Aubrey: Okay.   All of what you have said is so clearly and unmistakably wrong that even though I wrote that question I refuse to respond.  Gross.  Being all you can be never works out.  Don’t you teach American literature?

Documentaries: Oscar Nominees

One of the best ways to introduce documentaries into the classroom is simply by having students examine those that have been nominated for Oscars.

Between two categories, documentary feature and documentary short, there are ten different films from which to choose.  This week we’ve focused on how to implement smaller elements of documentary films in order to still allow for critical engagement without usurping too much classroom time.

Today’s post will focus on how to use the trailers of those Oscar nominated documentary features and shorts.  While we will only highlight a few, you might choose to peruse the list and choose several other trailers based on your needs in class.  There are two ways to think about implementing this type of assignment.  You might partner trailers with texts that you are teaching or you might simply do a smaller study of documentary films as non-fiction texts.  Either way have students consider documentary trailers as condensed, “mini” versions of the film itself.  You might ask that they SOAPSTone the trailers, answer questions and even create their own.

You might also consider using any of the Oscar nominated documentary features or documentary shorts.  Documentary Feature Hell and Back Again as well as Documentary Short Incident in New Baghdad would work in conjunction with teaching The Things They Carried, Catch-22 or All Quiet on the Western Front.   Documentary Short, The Barber of Birmingham would be a wonderful way to compliment a unit on speeches of the Civil Rights Movement or To Kill A Mockingbird. Below are three Oscar nominated films, their trailers and some ways for incorporating them into the classroom.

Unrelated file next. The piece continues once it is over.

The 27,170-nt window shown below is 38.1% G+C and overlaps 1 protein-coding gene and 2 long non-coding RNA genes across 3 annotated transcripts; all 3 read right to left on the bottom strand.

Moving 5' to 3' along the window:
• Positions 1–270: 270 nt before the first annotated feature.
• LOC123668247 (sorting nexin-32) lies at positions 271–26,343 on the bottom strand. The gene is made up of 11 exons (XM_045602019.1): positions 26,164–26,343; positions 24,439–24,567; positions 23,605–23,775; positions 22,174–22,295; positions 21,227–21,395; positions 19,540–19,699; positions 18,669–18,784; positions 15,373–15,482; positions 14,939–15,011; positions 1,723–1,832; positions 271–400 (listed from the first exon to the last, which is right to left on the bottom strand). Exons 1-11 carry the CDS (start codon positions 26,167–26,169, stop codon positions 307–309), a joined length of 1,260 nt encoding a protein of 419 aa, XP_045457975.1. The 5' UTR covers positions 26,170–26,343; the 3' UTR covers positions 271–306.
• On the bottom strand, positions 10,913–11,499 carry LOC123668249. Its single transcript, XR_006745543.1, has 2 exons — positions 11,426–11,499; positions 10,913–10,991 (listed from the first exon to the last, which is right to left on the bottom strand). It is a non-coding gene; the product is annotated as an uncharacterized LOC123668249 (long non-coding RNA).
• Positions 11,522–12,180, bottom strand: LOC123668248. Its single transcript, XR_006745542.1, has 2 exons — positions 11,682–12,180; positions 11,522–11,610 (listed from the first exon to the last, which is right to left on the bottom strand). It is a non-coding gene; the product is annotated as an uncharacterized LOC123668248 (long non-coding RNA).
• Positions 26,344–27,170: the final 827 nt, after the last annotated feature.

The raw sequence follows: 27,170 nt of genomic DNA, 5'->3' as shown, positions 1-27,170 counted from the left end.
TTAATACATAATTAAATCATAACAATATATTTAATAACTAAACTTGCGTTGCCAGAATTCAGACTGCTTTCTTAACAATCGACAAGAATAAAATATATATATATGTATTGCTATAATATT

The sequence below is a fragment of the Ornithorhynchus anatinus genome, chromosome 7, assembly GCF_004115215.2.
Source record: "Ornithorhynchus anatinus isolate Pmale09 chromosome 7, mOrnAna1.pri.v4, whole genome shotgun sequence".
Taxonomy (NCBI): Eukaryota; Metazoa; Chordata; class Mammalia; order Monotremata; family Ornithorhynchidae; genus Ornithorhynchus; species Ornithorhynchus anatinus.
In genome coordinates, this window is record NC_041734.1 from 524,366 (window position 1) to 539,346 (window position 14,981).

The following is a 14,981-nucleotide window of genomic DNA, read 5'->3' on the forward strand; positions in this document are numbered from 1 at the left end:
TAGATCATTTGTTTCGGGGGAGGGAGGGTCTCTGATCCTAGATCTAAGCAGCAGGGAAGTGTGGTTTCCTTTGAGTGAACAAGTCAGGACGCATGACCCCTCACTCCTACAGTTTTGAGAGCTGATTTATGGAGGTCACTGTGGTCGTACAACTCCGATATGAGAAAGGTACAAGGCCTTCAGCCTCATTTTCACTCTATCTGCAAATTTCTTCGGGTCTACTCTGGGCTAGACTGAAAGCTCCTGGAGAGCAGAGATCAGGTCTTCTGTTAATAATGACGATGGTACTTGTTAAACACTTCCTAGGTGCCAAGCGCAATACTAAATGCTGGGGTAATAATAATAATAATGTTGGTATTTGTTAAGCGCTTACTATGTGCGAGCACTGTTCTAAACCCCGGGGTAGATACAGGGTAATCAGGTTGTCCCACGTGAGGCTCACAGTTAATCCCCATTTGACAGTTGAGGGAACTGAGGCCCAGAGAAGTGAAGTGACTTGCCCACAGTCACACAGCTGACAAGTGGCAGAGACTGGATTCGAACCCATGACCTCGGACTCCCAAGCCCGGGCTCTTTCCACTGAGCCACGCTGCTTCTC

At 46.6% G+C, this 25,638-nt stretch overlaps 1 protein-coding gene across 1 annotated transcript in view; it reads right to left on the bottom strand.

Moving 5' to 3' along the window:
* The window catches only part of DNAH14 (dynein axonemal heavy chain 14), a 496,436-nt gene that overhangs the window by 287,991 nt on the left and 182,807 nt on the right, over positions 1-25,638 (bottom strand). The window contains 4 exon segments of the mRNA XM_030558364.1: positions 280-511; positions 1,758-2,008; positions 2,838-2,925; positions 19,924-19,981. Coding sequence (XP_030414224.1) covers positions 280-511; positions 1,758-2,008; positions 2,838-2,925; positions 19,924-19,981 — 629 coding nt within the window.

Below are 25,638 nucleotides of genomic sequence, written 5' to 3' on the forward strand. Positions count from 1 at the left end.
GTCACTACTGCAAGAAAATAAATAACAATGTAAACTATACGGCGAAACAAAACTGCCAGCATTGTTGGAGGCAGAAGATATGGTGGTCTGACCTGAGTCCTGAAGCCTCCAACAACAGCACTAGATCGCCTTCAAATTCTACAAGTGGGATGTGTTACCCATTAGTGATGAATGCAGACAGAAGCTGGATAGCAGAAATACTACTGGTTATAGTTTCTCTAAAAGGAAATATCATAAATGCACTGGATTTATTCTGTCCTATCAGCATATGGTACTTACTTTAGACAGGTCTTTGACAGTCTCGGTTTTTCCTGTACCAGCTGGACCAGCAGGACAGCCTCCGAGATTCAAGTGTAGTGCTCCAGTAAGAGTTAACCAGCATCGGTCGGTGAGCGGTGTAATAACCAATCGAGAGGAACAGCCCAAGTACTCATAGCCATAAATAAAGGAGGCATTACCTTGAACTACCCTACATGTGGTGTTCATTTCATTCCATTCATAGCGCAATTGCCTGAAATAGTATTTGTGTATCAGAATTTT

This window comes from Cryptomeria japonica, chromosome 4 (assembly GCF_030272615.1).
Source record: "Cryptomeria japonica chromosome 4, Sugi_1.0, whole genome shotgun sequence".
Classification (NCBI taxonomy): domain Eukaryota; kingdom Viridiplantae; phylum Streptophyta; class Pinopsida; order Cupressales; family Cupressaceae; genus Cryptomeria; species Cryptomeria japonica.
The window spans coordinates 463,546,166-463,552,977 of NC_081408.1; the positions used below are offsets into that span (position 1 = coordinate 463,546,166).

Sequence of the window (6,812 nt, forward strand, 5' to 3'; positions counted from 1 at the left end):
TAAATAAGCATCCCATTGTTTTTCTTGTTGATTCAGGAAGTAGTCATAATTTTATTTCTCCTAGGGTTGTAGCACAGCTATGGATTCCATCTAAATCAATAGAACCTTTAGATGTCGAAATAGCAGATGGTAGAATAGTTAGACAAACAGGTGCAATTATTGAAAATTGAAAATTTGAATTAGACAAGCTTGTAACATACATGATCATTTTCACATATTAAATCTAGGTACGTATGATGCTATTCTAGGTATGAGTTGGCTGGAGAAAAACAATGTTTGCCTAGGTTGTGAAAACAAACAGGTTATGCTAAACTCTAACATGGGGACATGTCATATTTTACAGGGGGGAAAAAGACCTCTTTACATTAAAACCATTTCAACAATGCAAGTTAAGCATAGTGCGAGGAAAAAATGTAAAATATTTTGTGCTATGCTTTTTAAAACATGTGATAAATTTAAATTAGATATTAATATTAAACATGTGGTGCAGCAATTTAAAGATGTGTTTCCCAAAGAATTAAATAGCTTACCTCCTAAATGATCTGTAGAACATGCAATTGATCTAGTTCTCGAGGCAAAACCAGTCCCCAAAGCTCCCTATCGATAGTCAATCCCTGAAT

Saving Face

An HBO Documentary and winner of a 2012 Oscar for Documentary Short, Saving Face will air today at 8:30 p.m.  HBO offers a short synopsis of the film.  Consider using it as an introduction to having students view the trailer.   Also consider having students examine the resources for the film HBO lists.  Many of them are ways to get involved and build knowledge about the documentary’s topic of violence towards women in Pakistan.  Consider the questions below as a way to have students engage in viewing the trailer.

HBO Documentary Films: Saving Face Trailer by HBO

  1. SOAPSTONE the trailer.  This may require students to watch more than once.
  2. Describe the overall argument of the trailer.  Offer an argument from the point of view of the women, the doctor and the filmmaker.
  3. Examine the text used in the trailer.  How does it add to the message?  Consider thinking about subtitles too.
  4. What is most noticeable about the trailer?  What elements draw in an audience?

The Tsunami and the Cherry Blossom

An Oscar nominee for best documentary short, this film outlines the March 2011 tsunami in Japan.  The trailer, included below, has much to offer.  In fact, it’s one of the best from the Oscar Nominees to use this year.  It is both beautiful and heart wrenching.  You might consider having students read director Lucy Walker’s interview from Cinema Without Borders. Consider the questions below as a way to have students engage in viewing the trailer.

  1. SOAPSTONE the trailer.  This may require students to watch more than once.
  2. What effect does cutting between real footage of the disaster and first person interview have on the audience?  Explain.
  3. Identify elements of both beauty and terror.  Why would a filmmaker have those two in such close proximity to one another?